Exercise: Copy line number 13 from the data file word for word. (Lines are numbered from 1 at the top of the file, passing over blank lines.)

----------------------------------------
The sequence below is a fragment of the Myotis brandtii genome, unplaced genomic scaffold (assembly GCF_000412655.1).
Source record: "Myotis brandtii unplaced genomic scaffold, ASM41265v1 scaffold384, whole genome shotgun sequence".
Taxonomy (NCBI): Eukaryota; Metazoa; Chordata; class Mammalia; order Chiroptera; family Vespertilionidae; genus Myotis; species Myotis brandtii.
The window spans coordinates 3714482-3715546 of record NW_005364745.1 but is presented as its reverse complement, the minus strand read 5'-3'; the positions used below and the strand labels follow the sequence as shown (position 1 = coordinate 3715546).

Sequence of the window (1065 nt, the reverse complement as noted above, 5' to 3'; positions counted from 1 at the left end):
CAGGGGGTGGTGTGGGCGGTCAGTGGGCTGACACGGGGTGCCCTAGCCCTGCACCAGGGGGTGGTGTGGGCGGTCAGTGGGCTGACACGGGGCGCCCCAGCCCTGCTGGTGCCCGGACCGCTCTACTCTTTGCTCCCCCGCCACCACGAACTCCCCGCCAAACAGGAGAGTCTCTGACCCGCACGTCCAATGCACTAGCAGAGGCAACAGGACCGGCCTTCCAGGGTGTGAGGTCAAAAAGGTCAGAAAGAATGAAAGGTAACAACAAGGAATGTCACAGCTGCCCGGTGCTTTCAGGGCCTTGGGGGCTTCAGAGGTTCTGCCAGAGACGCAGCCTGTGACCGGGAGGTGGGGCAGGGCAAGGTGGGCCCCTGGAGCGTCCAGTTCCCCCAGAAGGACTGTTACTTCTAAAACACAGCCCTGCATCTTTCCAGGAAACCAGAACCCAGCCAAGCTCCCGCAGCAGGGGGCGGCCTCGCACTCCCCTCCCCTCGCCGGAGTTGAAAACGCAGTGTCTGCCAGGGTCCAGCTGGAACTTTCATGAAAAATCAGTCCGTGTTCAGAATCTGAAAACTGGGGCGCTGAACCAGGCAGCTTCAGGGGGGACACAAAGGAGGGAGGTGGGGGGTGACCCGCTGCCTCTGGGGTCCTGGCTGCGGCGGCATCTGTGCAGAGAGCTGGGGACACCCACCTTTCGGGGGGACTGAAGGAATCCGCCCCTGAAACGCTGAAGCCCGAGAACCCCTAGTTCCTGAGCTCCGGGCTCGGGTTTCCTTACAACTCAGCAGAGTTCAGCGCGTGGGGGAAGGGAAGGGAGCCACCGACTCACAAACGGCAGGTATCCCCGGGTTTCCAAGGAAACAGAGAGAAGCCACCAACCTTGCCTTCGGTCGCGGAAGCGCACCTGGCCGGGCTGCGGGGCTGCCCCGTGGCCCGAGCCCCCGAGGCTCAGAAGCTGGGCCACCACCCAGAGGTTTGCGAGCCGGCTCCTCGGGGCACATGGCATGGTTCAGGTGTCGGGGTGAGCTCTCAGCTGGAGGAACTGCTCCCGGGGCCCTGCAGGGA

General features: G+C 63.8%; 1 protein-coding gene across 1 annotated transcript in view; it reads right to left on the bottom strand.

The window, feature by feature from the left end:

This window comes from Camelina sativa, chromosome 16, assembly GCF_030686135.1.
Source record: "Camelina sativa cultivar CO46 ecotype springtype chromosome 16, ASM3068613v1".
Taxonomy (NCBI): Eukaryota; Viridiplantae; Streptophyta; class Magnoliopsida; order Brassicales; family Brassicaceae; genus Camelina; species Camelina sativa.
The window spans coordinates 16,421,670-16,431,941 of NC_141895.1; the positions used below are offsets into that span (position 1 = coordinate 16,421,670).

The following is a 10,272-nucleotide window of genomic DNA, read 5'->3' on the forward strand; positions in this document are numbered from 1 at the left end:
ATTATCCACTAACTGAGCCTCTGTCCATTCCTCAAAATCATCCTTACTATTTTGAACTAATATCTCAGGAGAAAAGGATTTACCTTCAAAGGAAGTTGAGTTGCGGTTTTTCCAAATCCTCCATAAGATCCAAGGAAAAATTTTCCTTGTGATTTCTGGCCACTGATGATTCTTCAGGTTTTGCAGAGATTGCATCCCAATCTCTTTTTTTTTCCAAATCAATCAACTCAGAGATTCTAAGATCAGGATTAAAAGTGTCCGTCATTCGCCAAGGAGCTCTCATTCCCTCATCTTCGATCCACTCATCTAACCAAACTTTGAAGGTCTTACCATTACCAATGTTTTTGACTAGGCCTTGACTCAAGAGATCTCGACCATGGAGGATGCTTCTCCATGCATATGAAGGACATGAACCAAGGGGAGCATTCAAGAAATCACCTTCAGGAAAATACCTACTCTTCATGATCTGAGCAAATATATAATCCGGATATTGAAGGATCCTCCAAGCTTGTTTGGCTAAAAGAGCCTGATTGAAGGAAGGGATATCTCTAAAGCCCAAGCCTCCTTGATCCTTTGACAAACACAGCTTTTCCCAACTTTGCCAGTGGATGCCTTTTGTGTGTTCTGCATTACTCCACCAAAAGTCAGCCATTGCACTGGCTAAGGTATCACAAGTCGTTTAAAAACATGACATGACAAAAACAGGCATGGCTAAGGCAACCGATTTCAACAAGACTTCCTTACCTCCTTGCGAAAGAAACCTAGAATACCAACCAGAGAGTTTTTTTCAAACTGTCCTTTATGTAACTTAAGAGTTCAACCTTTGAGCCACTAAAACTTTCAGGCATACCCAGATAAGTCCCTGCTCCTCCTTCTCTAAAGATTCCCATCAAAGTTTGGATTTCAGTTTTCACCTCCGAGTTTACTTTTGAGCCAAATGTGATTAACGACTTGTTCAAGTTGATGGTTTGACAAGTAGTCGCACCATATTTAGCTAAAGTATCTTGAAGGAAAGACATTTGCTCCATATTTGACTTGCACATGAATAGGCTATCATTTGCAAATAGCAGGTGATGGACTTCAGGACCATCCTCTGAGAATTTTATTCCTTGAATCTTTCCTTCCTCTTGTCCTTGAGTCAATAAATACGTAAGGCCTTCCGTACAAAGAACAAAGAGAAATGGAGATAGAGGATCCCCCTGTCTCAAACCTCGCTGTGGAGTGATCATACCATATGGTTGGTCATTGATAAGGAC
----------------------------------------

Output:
The following is a 10,272-nucleotide window of genomic DNA, read 5'->3' on the forward strand; positions in this document are numbered from 1 at the left end: